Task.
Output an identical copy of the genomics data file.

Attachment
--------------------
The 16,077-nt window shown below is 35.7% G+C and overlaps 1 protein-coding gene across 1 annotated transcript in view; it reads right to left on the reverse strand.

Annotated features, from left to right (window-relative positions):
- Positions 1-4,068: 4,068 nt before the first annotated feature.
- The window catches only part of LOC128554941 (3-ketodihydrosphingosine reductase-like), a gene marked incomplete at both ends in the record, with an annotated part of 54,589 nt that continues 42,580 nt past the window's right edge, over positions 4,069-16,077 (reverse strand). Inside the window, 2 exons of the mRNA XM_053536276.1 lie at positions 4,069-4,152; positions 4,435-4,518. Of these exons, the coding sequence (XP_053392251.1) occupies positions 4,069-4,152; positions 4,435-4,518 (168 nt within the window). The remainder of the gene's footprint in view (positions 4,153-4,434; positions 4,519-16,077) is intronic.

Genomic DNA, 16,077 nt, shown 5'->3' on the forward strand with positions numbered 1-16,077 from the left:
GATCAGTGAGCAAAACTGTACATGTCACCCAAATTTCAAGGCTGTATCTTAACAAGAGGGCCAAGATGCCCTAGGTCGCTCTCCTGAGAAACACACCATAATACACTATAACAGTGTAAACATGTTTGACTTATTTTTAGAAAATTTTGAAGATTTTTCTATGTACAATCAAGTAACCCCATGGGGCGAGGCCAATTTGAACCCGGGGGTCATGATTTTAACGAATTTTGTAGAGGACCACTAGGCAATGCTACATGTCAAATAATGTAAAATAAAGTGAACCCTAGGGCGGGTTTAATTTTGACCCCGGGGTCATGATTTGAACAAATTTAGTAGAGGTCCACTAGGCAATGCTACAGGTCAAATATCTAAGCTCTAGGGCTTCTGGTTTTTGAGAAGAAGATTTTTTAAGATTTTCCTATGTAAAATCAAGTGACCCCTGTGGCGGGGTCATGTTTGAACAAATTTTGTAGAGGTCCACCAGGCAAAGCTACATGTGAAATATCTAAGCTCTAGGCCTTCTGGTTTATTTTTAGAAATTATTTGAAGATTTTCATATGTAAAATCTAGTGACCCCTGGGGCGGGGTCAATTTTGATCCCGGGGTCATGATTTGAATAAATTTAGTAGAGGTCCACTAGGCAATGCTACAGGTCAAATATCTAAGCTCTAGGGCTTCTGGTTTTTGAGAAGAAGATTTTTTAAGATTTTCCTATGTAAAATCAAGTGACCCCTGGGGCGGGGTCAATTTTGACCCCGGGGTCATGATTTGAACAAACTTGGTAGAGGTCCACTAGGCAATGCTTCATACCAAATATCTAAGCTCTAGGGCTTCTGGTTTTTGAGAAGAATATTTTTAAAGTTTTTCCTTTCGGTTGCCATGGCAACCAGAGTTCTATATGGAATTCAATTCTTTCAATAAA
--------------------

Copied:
The 16,077-nt window shown below is 35.7% G+C and overlaps 1 protein-coding gene across 1 annotated transcript in view; it reads right to left on the reverse strand.

Annotated features, from left to right (window-relative positions):
- Positions 1-4,068: 4,068 nt before the first annotated feature.
- The window catches only part of LOC128554941 (3-ketodihydrosphingosine reductase-like), a gene marked incomplete at both ends in the record, with an annotated part of 54,589 nt that continues 42,580 nt past the window's right edge, over positions 4,069-16,077 (reverse strand). Inside the window, 2 exons of the mRNA XM_053536276.1 lie at positions 4,069-4,152; positions 4,435-4,518. Of these exons, the coding sequence (XP_053392251.1) occupies positions 4,069-4,152; positions 4,435-4,518 (168 nt within the window). The remainder of the gene's footprint in view (positions 4,153-4,434; positions 4,519-16,077) is intronic.

Genomic DNA, 16,077 nt, shown 5'->3' on the forward strand with positions numbered 1-16,077 from the left:
GATCAGTGAGCAAAACTGTACATGTCACCCAAATTTCAAGGCTGTATCTTAACAAGAGGGCCAAGATGCCCTAGGTCGCTCTCCTGAGAAACACACCATAATACACTATAACAGTGTAAACATGTTTGACTTATTTTTAGAAAATTTTGAAGATTTTTCTATGTACAATCAAGTAACCCCATGGGGCGAGGCCAATTTGAACCCGGGGGTCATGATTTTAACGAATTTTGTAGAGGACCACTAGGCAATGCTACATGTCAAATAATGTAAAATAAAGTGAACCCTAGGGCGGGTTTAATTTTGACCCCGGGGTCATGATTTGAACAAATTTAGTAGAGGTCCACTAGGCAATGCTACAGGTCAAATATCTAAGCTCTAGGGCTTCTGGTTTTTGAGAAGAAGATTTTTTAAGATTTTCCTATGTAAAATCAAGTGACCCCTGTGGCGGGGTCATGTTTGAACAAATTTTGTAGAGGTCCACCAGGCAAAGCTACATGTGAAATATCTAAGCTCTAGGCCTTCTGGTTTATTTTTAGAAATTATTTGAAGATTTTCATATGTAAAATCTAGTGACCCCTGGGGCGGGGTCAATTTTGATCCCGGGGTCATGATTTGAATAAATTTAGTAGAGGTCCACTAGGCAATGCTACAGGTCAAATATCTAAGCTCTAGGGCTTCTGGTTTTTGAGAAGAAGATTTTTTAAGATTTTCCTATGTAAAATCAAGTGACCCCTGGGGCGGGGTCAATTTTGACCCCGGGGTCATGATTTGAACAAACTTGGTAGAGGTCCACTAGGCAATGCTTCATACCAAATATCTAAGCTCTAGGGCTTCTGGTTTTTGAGAAGAATATTTTTAAAGTTTTTCCTTTCGGTTGCCATGGCAACCAGAGTTCTATATGGAATTCAATTCTTTCAATAAA